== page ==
Involving Supportive Friends and Family Members in Your Adoption
I know that it can be incredibly scary to talk to friends and family about the choice for adoption. It can even be challenging to talk to a stranger about it. How do you get through such a conversation, or how do you even start it? It is up to you how you approach your family members and friends. You know the best ways to approach them. Trust yourself to have the hard conversations, and remember that even if they are not as supportive as you may like, you are not alone.
Tips for Talking to Family and Friends
Talk about why you are making the decision.
Although the decision to place a baby for adoption may seem like an emotional one to those who do not understand, try to discuss why you are choosing adoption from a logical point of view. While you may want to say: “I’m under too much pressure to be a parent,” consider stating what exactly the pressure that you are experiencing is. The more detailed in logic you can be, the more likely those around you may be to understand where you are coming from.
Make sure you pick appropriate venues to discuss an adoption decision.
Start the conversation in a setting where a private conversation can be had. Sit down with the most important people first, and have a one-on-one with them. Once you have spoken to a few people one-on-one, then you may consider a setting in which those who support you join you in the tougher conversations you may need to have.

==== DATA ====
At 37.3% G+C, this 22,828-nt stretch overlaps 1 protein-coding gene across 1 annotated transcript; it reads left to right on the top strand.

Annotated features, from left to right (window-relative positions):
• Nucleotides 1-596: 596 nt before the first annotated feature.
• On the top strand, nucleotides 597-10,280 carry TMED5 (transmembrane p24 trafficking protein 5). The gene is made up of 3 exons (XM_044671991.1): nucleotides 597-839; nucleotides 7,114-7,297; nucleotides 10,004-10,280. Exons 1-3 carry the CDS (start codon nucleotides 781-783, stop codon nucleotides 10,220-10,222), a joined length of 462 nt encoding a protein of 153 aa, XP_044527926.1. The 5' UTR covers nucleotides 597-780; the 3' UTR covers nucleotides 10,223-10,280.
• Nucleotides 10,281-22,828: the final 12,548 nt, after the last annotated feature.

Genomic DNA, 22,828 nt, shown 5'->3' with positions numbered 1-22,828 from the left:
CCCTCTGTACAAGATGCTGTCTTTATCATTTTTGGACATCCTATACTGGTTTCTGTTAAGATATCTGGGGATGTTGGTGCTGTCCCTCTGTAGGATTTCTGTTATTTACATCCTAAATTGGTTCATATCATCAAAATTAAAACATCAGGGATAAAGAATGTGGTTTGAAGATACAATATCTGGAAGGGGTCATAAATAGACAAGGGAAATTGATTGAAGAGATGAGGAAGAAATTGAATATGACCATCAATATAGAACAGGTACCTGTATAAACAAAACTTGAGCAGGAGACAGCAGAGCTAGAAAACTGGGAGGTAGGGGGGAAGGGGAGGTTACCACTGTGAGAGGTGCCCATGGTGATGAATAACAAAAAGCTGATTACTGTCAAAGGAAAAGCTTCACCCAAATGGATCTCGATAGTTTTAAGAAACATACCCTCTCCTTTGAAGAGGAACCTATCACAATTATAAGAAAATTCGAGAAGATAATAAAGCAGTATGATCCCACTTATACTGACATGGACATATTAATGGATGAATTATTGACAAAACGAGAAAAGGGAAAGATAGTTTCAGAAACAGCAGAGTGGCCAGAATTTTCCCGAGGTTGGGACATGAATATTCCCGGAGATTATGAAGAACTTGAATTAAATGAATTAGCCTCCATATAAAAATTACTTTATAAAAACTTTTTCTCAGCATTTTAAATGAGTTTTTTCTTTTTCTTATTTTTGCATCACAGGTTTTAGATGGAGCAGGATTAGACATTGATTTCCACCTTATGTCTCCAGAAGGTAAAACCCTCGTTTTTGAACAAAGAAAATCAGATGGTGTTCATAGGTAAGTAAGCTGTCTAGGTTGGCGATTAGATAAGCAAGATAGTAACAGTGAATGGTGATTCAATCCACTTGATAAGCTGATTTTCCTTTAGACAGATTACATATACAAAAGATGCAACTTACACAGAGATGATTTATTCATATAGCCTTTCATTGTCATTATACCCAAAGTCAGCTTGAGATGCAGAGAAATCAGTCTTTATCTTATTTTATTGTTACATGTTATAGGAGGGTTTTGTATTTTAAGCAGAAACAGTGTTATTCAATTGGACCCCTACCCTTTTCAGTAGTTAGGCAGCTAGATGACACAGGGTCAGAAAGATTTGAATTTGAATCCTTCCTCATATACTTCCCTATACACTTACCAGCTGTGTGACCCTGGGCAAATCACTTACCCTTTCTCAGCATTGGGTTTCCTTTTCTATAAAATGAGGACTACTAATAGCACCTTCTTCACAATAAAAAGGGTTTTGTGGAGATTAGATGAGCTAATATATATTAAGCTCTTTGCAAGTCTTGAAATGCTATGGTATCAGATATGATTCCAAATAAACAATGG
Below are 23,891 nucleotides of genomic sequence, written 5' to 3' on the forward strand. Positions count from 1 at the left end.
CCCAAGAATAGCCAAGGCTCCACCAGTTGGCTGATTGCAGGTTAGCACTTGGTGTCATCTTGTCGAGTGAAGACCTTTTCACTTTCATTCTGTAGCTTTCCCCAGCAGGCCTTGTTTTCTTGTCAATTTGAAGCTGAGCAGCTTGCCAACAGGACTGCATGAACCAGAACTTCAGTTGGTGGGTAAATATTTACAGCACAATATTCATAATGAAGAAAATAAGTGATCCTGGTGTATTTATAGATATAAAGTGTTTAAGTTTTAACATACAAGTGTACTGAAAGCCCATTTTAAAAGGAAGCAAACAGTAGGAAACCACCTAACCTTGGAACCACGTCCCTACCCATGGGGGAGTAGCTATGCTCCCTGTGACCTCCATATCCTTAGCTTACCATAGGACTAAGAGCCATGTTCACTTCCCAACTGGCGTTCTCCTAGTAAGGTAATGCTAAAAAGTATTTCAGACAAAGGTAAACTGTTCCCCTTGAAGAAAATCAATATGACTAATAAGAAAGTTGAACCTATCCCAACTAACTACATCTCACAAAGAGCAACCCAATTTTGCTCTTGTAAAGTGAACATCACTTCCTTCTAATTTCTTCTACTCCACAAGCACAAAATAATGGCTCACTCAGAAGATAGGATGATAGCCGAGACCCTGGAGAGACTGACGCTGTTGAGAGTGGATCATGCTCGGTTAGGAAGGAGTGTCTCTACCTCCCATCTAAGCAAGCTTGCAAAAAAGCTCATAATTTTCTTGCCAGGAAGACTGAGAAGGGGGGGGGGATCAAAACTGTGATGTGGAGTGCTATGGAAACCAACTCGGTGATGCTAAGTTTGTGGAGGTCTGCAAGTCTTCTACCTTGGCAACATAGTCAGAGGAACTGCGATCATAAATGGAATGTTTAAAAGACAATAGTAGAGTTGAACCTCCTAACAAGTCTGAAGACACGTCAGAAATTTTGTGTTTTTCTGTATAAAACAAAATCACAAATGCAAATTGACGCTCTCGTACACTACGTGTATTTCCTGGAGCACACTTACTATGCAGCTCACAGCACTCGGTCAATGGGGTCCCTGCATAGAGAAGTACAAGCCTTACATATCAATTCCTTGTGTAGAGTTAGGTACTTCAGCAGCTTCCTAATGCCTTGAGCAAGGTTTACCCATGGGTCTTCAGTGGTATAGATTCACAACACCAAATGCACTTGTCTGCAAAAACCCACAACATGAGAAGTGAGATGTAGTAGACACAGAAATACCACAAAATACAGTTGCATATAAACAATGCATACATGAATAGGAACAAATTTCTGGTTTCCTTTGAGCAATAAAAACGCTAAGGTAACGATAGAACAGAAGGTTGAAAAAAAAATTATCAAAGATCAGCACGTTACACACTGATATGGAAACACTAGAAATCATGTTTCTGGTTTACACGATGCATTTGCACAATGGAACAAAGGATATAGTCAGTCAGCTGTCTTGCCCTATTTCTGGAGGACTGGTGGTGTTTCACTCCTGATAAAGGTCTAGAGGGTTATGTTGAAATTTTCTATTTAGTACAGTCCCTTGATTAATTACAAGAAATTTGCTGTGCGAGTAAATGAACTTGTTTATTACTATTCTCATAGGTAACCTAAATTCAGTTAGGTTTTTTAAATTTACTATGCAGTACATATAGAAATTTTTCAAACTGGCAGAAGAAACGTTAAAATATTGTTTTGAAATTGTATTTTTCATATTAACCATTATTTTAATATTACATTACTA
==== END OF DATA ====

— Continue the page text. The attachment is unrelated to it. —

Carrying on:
Talk about the positive aspects of adoption.
Many people close to you may feel like adoption is a negative decision, and they may not understand that there are many positive aspects to adoption. Instead of focusing the conversation on what you are losing, discuss what you and the child will be gaining.
Talk about adoption in the beautiful, giving light that it is.
Friends and family may feel like you choosing adoption is taking something away from them. While it may seem selfish, they may feel that they are about to experience a great loss. Focus the conversation on the gift that is being given to the child who is being placed for adoption. It is easy to look at the dark side of a big change, but try and focus on the bright side when explaining your adoption decision to others.
Keep the conversation focused on yourself and the child.
If the conversation drifts from how adoption is positive to how the person you are talking to is being affected, consider redirecting the conversation to how this is good for you and the baby. Hopefully, they will see that although this may be difficult, this truly is the best decision.
My hope for you is that every conversation you have with a family member or friend regarding your decision for adoption goes swimmingly. I hope that you can experience a large group of people you love who will support you. The best-case scenario: everyone you discuss adoption with is warm and receptive to the decision.
My experience was not one that went swimmingly. Most those in my life were not supportive when it came to the decision for adoption. I was disowned by my closest family friends, and received a lot of backlash from my family. In fact, fast forward six years later, and I am still dealing with comments here and there that hurt my feelings.
Create a Support System